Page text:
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Ann Riquier

The secret is compassion

"Now is the time to trust, respect and recognise each other. But before we can do this, we have to recognise ourselves."

It is amazing that Ann Riquier can still believe in trust and respect, as she has seen and heard so much to the contrary. What most people in the world only know from the media, Ann has heard first hand: she has written two books about the Tibet issue, and when I read them I had to cry.
I wonder how Ann can still laugh? The secret is compassion, she says, and because love is the energy of life which goes beyond death. "It's just not possible to go through evolution without compassion..., that would leave only the intellectual way. We have to integrate compassion into our daily lives," she says.

The French years

Before Ann (born in France in 1947) jumped into Auroville's daily life some 18 years ago, she was working as a journalist for a French women's magazine and was in charge of Auroville International France in Paris. Here she says: "I just knew I would come to Auroville one day and participate in the experiment, because it was the only project in the world where you don't see the end: it is always in process. And I wanted to go deeper into myself and go through my ignorance, overthrow the fears and blockages. We are here to liberate our conditioning, our programmed reflexes accumulated through education over uncounted generations. We need to come back to the primordial state, the roots of the human being. We are here to understand what we are doing on this earth: it's a big responsibility for ourselves and the world."

Tibetan connection

Since childhood Ann has been emotionally connected to Tibet and its culture, but this didn't keep her from discovering Auroville and its background. "Mother and Sri Aurobindo have shown us the path of permanent, unending education. I still feel like a child, forever learning, and therefore I find this experiment so fantastic. We just never can say, "Now I know…, full stop!" Each and every day you discover something more, something new.. These inner adventures go always deeper, always higher," says Ann.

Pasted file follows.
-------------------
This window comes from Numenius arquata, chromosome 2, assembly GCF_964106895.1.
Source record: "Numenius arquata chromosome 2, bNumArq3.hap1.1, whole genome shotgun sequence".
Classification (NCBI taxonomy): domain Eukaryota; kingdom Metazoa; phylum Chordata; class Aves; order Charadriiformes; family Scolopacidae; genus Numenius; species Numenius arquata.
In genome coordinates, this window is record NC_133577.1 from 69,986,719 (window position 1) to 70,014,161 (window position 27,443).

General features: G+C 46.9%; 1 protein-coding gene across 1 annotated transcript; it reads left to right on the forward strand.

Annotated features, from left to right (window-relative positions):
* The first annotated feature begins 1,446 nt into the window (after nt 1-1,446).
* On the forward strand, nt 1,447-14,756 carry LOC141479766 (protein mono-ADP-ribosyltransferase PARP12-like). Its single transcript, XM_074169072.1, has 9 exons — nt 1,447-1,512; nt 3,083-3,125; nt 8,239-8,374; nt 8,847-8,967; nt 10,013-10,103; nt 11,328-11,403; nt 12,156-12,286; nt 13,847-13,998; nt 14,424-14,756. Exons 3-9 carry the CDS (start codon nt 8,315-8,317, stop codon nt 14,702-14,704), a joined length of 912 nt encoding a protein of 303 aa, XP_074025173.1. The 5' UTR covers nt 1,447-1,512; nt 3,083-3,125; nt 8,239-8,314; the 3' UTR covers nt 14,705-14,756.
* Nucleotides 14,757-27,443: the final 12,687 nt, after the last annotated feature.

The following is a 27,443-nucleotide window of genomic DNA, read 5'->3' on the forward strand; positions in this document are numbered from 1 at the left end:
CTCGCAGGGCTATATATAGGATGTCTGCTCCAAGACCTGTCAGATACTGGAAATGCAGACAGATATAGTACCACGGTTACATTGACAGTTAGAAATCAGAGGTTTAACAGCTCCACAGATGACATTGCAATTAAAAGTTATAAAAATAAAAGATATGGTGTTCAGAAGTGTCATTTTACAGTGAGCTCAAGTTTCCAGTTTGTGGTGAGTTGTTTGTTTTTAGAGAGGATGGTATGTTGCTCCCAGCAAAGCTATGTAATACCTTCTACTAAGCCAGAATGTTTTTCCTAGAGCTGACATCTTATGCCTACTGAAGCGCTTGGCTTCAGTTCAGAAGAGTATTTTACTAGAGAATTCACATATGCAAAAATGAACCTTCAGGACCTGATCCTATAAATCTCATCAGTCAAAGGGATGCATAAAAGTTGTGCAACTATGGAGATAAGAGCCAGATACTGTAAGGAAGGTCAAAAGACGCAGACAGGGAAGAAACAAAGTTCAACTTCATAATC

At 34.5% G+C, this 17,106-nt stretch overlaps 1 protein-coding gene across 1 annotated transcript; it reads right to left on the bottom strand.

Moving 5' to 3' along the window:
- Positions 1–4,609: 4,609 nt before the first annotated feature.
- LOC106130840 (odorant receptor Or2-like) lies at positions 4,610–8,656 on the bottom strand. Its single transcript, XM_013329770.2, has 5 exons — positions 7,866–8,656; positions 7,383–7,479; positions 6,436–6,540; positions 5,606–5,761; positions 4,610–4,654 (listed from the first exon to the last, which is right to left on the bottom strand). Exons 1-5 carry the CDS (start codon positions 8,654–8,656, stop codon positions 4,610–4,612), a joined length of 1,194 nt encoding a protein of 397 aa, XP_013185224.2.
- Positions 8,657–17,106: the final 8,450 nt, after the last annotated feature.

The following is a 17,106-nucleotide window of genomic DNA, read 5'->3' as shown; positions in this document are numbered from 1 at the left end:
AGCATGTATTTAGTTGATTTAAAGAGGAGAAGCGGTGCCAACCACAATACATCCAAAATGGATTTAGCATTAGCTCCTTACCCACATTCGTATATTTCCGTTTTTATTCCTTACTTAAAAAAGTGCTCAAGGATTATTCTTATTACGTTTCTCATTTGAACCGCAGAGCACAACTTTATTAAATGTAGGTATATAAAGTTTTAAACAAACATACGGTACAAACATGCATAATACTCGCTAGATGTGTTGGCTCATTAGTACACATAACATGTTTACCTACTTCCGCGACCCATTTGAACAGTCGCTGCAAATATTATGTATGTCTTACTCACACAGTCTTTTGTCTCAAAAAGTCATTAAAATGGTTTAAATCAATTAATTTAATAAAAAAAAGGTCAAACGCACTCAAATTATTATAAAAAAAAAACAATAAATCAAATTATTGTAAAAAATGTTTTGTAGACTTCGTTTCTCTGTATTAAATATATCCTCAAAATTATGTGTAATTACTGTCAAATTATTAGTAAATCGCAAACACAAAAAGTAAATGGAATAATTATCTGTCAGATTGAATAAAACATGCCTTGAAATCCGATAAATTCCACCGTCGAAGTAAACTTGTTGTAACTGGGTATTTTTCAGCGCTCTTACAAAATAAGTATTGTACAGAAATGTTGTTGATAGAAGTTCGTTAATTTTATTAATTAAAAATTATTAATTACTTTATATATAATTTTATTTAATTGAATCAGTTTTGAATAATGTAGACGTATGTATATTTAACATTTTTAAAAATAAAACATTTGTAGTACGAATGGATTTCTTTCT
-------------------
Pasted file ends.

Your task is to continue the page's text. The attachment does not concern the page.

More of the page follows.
The Auroville adventure

Finally arriving in Auroville in 1984, Ann worked in Pour Tous, the food distribution centre which was started in 1974. At the time Auroville was in a bit of a crisis, and Ann found herself practically alone with the employees, facing the job. "The workers, who are still there today, showed me the ropes. Jean leGrand joined, too. Because of the situation, there were quite a few difficulties. There was no collective money to buy goods from Pondy, and I had to tell people time and again, "If you want a food basket tomorrow, please bring money today."
Even so, this was my most beautiful time here. It was hard work, from 7am to 6 pm. Pour Tous just was never closed. Somehow you became the big Mama for the people; you were concerned that they get good food. It connected the spirit of Auroville. Nowadays the general mentality and spirit have changed a lot. And Pour Tous functions like a small supermarket," says Ann.
Ten years later she switched her work to Kottakarai Guesthouse. Afsaneh, its founder, was in Germany, and Ann managed the place for some 4 years while living on site. It was during that time that she started visiting Dharamsala.

Tibet calling

"Since my childhood I was somehow waiting to get in touch with the Tibetan people, so you can imagine my great joy and gratitude when finally I got connected through various projects in Dharamsala. The paradox is that Tibetan teaching made me understand Mother and Sri Aurobindo so much better.
I'm learning enormously from the Tibetans themselves: "all these people, with so much suffering, but always ready to give and to smile. I feel our modern civilisation has lost something. We're too much involved in the drama of life, and we're totally hypnotised by our egoistic way of thinking. We have forgotten the simplicity, and our inter-dependence. The world is a big family with different cultures, and inherent in these cultures is a gift which we have to share, not to fight."